Big News: Lorals Are Officially Trademarked!

Big News: Lorals Are Officially Trademarked!

Exciting news for all you oral lovers out there: Lorals are now officially trademarked!

To celebrate this milestone, we want to share some behind-the-scenes info about our logo, which is packed with super sexy hidden messages that we’ll uncover for the first time here. Our challenge for the logo design team was to reflect the personality of our loyal Lorals wearers, and how good oral sex makes them feel: sexy, vibrant, powerful, and loving. We also wanted a fluid, airy logo, for a sweet and sensual vibe.

Our final logo totally rises to our vision, and we couldn’t be happier. Here's how we pulled it off:

  1. We chose a font called Metroscript as the base for our logo. We were attracted to the movement of the lettering and wanted our font to mimic the ebbs and flows of love — and the wave-like sensation of receiving oral sex! The weight of the font changes throughout, which helps add to the fluid effect. The style of this particular script felt vintage and timeless, sporty and feminine. Basically, something for everyone, just like Lorals themselves.

  2. Here’s something you might not know: brands add little secret messages to their logos all the time. Have you ever noticed how there’s an arrow hidden in the FedEx logo, or a “31” hidden in Baskin Robbins’ logo? Well that’s our first sexy surprise: the thick, curved bottom half of the “L” is designed to look like a tongue. Mmmmm, can you taste that art inspo?  

  3. And where is our favorite place for tongues to go? Here’s a hint: the lowercase “l” creates a little V shape at the bottom where it connects to the “a”. And, would you look at that? That tongue we were talking about earlier is pointing right at it. That’s no coincidence; that’s secret number two

  4. Our third sexy secret message is hiding in plain sight: drop the “L” and “s” from our logo and what do you get? Hopefully you get lots of it, whenever you want. But seriously, Lorals was named in part for “love” and “oral” because, well, we do! And we want you to, too. 

  5. Color choice is important when it comes to logos, because color actually has a psychological impact on viewers. You may have noticed we chose navy, a beautiful combo of blue and black. According to studies, our brains connect colors to emotions: blue, for example, messages trustworthiness, which we relate to consent and communication in relationships. Black represents seduction and sophistication, two very important words for our sleek and sexy panties. Together, we think these two colors relay both the emotional and physical benefits of oral sex with a partner. Win, win!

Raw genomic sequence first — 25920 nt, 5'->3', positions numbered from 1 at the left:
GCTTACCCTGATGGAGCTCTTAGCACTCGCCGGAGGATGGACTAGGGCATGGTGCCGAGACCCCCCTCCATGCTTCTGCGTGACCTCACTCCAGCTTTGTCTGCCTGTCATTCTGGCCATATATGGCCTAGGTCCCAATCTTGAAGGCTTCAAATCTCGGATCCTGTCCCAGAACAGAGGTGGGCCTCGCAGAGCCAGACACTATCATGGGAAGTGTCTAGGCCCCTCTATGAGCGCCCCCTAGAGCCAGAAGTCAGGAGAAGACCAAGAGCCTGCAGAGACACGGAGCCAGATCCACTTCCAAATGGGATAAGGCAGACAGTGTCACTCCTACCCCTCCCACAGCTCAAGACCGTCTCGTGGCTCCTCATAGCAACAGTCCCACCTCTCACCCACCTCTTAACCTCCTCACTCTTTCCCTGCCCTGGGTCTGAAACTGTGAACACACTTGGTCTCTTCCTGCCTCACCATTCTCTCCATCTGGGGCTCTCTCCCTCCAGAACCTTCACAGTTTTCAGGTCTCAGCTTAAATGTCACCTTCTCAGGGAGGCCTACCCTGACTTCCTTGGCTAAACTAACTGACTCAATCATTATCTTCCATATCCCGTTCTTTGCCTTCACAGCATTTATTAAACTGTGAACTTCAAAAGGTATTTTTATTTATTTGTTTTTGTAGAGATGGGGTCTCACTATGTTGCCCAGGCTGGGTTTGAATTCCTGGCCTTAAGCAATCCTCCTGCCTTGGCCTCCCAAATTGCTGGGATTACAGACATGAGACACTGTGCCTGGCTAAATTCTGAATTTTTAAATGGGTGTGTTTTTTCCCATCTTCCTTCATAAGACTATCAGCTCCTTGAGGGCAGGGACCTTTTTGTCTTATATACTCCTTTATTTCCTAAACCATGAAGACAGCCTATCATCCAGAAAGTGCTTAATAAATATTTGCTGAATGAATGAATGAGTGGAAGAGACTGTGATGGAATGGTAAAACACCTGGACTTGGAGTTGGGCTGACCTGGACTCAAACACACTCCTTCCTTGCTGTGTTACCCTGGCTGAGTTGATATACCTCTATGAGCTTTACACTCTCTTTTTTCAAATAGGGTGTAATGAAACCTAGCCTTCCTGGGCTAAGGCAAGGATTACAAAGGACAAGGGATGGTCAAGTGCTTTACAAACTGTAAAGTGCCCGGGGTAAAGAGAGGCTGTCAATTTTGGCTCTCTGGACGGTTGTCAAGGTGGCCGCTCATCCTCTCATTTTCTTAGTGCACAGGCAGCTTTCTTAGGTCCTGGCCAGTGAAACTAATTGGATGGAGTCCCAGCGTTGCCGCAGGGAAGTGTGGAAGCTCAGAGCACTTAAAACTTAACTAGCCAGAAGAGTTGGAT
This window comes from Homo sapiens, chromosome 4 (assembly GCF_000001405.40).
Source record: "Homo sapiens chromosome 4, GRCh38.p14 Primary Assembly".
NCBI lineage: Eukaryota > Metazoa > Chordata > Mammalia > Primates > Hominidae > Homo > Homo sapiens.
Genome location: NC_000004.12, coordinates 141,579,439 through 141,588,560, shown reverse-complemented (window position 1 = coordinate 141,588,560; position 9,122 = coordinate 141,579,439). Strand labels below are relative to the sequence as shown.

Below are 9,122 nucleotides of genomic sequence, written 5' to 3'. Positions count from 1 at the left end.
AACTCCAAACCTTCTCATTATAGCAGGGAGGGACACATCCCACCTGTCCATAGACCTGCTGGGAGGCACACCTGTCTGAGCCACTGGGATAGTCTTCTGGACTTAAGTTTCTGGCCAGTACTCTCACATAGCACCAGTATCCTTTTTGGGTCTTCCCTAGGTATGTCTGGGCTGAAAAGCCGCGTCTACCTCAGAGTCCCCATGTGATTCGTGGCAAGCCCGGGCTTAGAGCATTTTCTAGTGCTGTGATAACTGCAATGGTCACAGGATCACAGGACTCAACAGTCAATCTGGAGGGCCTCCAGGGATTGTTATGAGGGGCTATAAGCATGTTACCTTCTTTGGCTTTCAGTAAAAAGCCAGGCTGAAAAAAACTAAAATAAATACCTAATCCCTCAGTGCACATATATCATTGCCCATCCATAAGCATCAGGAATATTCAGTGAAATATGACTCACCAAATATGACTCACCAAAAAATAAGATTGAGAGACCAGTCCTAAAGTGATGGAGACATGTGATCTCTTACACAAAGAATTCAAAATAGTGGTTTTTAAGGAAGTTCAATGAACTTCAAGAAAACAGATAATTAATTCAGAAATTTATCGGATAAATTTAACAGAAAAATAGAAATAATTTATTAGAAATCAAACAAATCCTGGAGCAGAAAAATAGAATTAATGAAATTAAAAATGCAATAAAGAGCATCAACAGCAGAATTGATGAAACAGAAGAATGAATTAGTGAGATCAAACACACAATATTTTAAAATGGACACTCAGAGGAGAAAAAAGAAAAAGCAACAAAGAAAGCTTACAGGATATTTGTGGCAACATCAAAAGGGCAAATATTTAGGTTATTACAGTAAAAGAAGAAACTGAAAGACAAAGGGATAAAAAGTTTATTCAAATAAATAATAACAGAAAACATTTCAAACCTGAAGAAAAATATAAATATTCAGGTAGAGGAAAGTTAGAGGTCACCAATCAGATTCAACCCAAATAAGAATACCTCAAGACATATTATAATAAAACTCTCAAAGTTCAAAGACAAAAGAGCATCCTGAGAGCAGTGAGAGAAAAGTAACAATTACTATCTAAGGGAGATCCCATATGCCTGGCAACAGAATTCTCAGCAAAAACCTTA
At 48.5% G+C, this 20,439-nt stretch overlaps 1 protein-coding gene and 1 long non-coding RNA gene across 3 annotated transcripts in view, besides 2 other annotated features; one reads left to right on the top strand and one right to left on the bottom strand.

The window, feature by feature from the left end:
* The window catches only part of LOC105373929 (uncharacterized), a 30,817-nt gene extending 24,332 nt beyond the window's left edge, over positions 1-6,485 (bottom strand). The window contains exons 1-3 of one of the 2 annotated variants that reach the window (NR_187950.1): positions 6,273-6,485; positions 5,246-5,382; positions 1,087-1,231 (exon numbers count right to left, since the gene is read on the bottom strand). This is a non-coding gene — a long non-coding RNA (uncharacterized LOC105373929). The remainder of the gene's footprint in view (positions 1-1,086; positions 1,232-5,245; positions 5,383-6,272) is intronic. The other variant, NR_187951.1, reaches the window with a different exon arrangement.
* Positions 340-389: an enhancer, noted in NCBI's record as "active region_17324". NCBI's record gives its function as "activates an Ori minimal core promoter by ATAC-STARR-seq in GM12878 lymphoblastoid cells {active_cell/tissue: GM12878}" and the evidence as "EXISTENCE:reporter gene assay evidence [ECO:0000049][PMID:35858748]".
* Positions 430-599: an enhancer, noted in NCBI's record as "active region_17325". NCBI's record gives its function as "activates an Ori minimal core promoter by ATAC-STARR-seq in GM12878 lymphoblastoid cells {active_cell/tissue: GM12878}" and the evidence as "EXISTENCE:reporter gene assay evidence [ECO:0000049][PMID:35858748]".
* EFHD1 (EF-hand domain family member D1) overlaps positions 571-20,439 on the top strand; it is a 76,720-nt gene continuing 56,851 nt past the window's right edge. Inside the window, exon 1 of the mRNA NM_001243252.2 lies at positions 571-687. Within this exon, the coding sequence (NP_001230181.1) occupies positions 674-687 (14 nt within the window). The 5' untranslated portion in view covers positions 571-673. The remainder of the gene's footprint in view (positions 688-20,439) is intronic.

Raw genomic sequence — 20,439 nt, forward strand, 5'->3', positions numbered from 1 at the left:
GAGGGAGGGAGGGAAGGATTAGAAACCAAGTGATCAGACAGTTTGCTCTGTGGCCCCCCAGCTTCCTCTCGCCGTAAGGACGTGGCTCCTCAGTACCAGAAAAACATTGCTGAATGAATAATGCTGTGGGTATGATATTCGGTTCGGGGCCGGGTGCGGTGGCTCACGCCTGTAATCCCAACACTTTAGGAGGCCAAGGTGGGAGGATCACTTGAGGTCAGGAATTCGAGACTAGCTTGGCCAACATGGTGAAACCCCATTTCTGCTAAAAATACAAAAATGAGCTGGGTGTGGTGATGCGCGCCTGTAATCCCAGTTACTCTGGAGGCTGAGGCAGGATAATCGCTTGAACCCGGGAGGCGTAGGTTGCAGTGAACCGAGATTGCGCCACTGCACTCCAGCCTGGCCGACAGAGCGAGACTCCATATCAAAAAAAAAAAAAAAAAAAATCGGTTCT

6. Two tongues are better than one? Sounds like a fun night! Oh, you mean in our logo? Yeah, that too. The “s” has been modified with some tongue action of its own. We’ll call that secret three-and-a-half. 

  7. Here's a fun fact: Have you ever wondered why some logos say “™” and others say “®”? Now we come full circle, to the reason for our celebration today. ™ stands for trademark, so that superscript is super meaningful. It means that an owner considers something proprietary, but not necessarily that they’ve filed the trademark, or that the trademark has been registered with a governmental entity. Our trademark is now officially registered with the US Patent & Trademark Office, so we’re proud of this small but mighty new addition to our logo!

So raise a glass to Lorals for being officially trademarked! Then use that champagne-moistened tongue to get out there and have some fantastic oral sex. Worldwide fireworks weren’t in our budget, but you can still see stars!

Shop Lorals.



Written by Melanie Cristol. Melanie Cristol is the founder and CEO of Lorals. She studied Sociology at Columbia College at Columbia University, and she received her Juris Doctorate from Columbia Law School. Prior to creating and patenting Lorals, Melanie was a healthcare and consumer products attorney, and she was part of the legal team that secured gay marriage rights for the western United States. Melanie also fought for LGBTQ rights in California and Ohio as a field organizer with the National LGBTQ Task Force.